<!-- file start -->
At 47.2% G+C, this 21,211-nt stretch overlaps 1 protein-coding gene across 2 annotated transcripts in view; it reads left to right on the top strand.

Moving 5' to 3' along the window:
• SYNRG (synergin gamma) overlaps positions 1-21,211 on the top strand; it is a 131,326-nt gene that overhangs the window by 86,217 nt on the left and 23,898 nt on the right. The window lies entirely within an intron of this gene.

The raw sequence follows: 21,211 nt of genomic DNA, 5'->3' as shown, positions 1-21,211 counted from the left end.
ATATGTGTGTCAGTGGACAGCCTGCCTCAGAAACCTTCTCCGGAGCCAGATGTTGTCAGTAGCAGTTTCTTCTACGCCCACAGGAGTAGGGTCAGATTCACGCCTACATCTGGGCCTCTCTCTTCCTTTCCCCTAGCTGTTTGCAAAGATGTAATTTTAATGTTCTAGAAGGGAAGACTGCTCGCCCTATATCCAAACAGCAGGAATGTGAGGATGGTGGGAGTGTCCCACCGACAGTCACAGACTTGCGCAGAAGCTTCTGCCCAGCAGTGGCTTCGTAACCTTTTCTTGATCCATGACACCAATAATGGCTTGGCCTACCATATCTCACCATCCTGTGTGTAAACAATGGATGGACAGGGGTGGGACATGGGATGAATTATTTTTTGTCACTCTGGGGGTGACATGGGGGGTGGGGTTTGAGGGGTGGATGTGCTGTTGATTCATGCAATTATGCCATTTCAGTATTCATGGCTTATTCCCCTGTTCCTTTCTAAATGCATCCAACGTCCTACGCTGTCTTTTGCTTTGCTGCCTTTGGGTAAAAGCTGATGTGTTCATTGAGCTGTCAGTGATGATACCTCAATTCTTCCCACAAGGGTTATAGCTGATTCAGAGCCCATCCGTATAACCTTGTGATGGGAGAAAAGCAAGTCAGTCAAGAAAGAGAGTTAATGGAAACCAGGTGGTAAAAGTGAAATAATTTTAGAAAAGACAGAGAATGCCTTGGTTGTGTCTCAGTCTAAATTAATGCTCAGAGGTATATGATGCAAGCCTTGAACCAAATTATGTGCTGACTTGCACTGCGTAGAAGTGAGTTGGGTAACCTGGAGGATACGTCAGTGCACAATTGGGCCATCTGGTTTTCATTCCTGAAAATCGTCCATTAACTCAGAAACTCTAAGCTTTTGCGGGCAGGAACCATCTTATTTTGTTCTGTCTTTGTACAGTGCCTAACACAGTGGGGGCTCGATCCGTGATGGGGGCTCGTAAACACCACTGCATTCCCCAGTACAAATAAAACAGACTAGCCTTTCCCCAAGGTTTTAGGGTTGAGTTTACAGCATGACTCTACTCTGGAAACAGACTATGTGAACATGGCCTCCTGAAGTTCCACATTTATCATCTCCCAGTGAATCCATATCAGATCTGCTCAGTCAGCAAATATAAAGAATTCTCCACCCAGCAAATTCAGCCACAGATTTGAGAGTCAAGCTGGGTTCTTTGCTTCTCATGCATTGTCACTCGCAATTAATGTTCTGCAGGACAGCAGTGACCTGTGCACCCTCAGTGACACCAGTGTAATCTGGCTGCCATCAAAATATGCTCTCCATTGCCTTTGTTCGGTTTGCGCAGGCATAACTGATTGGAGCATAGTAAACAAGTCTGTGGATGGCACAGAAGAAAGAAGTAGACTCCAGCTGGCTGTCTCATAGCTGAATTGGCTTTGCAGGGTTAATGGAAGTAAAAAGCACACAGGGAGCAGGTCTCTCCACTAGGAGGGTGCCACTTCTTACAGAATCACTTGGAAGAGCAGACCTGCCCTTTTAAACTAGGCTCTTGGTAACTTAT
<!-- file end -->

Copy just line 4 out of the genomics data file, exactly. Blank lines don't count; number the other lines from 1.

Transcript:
The raw sequence follows: 21,211 nt of genomic DNA, 5'->3' as shown, positions 1-21,211 counted from the left end.